Chambers's Repository of Instructive and Amusing Tracts
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answered appearance arrived asked bank beauty became brought called carried character child continued course daughter death doubt effect England English eyes face fact feeling feet felt friends girl give gold Grace half hand happy head heart Helen hope hour immediately interest Jessie kind labour land leave less letter light live looked Madame Manchester means miles mind morning mother natural nearly never night once party passed perhaps person poor present reached received remained respect rest Rhine rising river Robin rocks round seemed seen side Sir John sometimes soon spirit stands taken tell things thought told took town turn whole wife young
Page 31 - O'er bog or steep, through strait, rough, dense, or rare, With head, hands, wings, or feet, pursues his way, And swims, or sinks, or wades, or creeps, or flies.
Page 30 - The other Shape — If shape it might be called that shape had none Distinguishable in member, joint, or limb ; Or substance might be called that shadow seemed, For each seemed either — black it stood as Night, 670 Fierce as ten Furies, terrible as Hell, And shook a dreadful dart : what seemed his head The likeness of a kingly crown had on.
Page 5 - The starry host, rode brightest, till the Moon, Rising in clouded majesty, at length Apparent queen unveiled her peerless light, And o'er the dark her silver mantle threw.
Page 8 - These are thy glorious works, Parent of good, Almighty ! thine this universal frame, Thus wondrous fair : thyself how wondrous then ! Unspeakable ! who sitt'st above these Heavens To us invisible, or dimly seen In these thy lowest works ; yet these declare Thy goodness beyond thought, and power divine.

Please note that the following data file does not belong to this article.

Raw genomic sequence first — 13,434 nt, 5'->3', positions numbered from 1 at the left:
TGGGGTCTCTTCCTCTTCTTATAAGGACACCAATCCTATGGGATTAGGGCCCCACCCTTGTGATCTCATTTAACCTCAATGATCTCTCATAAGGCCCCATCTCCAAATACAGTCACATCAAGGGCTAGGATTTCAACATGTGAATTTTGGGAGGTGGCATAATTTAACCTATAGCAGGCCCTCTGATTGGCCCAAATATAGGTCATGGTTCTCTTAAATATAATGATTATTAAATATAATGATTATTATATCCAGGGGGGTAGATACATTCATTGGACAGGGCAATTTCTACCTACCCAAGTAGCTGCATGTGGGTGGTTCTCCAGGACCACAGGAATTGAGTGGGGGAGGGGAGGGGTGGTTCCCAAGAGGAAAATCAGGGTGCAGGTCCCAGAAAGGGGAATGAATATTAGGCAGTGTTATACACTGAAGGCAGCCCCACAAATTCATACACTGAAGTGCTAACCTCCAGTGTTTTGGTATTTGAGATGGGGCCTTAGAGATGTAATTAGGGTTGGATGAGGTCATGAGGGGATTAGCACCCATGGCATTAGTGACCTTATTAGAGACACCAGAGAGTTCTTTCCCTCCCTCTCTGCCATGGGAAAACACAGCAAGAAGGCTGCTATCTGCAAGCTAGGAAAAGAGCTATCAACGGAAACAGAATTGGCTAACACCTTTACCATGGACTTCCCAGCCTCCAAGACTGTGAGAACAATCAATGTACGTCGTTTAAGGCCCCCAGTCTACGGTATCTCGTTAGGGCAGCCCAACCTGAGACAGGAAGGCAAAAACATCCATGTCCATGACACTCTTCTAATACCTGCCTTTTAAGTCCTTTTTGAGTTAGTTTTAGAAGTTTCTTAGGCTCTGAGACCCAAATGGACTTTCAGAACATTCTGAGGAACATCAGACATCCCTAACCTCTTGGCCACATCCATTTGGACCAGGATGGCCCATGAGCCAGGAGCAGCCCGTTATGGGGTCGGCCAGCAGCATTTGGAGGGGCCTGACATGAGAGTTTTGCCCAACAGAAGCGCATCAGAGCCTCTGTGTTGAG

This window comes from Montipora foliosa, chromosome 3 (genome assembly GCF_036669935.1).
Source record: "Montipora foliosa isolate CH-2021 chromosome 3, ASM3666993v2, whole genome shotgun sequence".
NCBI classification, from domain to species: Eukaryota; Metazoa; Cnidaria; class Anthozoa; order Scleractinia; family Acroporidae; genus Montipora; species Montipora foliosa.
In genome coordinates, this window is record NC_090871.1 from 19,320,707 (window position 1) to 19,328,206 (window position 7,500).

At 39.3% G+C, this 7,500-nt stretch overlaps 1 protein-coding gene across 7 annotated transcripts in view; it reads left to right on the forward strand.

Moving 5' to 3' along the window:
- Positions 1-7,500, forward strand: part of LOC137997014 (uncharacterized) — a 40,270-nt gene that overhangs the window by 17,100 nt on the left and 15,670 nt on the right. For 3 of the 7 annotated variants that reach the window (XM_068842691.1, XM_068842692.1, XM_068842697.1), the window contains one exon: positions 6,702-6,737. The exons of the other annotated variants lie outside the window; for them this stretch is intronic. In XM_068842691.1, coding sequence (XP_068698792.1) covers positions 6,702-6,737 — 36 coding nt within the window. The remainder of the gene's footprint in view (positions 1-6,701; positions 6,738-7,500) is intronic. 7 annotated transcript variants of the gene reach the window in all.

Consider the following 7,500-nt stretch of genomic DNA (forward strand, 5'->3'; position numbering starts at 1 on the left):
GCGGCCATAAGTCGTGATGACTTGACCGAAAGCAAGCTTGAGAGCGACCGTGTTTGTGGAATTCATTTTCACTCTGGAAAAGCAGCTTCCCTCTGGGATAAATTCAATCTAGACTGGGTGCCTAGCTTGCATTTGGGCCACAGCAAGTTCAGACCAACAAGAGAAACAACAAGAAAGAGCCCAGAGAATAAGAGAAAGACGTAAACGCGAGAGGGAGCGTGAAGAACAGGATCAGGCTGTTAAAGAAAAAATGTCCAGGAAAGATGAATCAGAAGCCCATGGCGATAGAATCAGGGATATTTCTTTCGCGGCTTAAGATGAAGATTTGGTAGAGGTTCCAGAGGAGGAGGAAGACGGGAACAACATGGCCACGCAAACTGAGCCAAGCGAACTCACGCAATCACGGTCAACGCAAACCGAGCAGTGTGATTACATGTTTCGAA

Page 1 - Harmonious numbers; as the wakeful bird Sings darkling, and in shadiest covert hid Tunes her nocturnal note. Thus with the year Seasons return, but not to me returns Day...
Page 28 - Whose midnight revels, by a forest side, Or fountain, some belated peasant sees, Or dreams he sees, while overhead the moon Sits arbitress, and nearer to the earth Wheels her pale course ; they, on their mirth and dance Intent, with jocund music charm his ear ; At once with joy and fear his heart rebounds.
Page 24 - OF Man's first disobedience, and the fruit Of that forbidden tree, whose mortal taste Brought death into the world, and all our woe, With loss of Eden, till one greater Man Restore us, and regain the blissful seat, Sing, heavenly muse, that on the secret top Of Oreb, or of Sinai, didst inspire That shepherd, who first taught the chosen seed, In the beginning, how the heavens and earth Rose out of chaos...
Page 9 - Of Nature's womb, that in quaternion run Perpetual circle, multiform ; and mix And nourish all things ; let your ceaseless change Vary to our great Maker still new praise. Ye mists and exhalations, that now rise From hill or steaming lake, dusky or gray, Till the sun paint your fleecy skirts with gold, In honour to the world's great Author rise...
Page 15 - Earth trembled from her entrails, as again In pangs, and nature gave a. second groan ; Sky loured ; and, muttering thunder, some sad drops Wept at completing of the mortal sin Original...
Page 5 - Now came still evening on, and twilight gray Had in her sober livery all things clad ; Silence accompanied ; for beast and bird, They to their grassy couch, these to their nests Were slunk, all but the wakeful nightingale ; She all night long her amorous descant sung...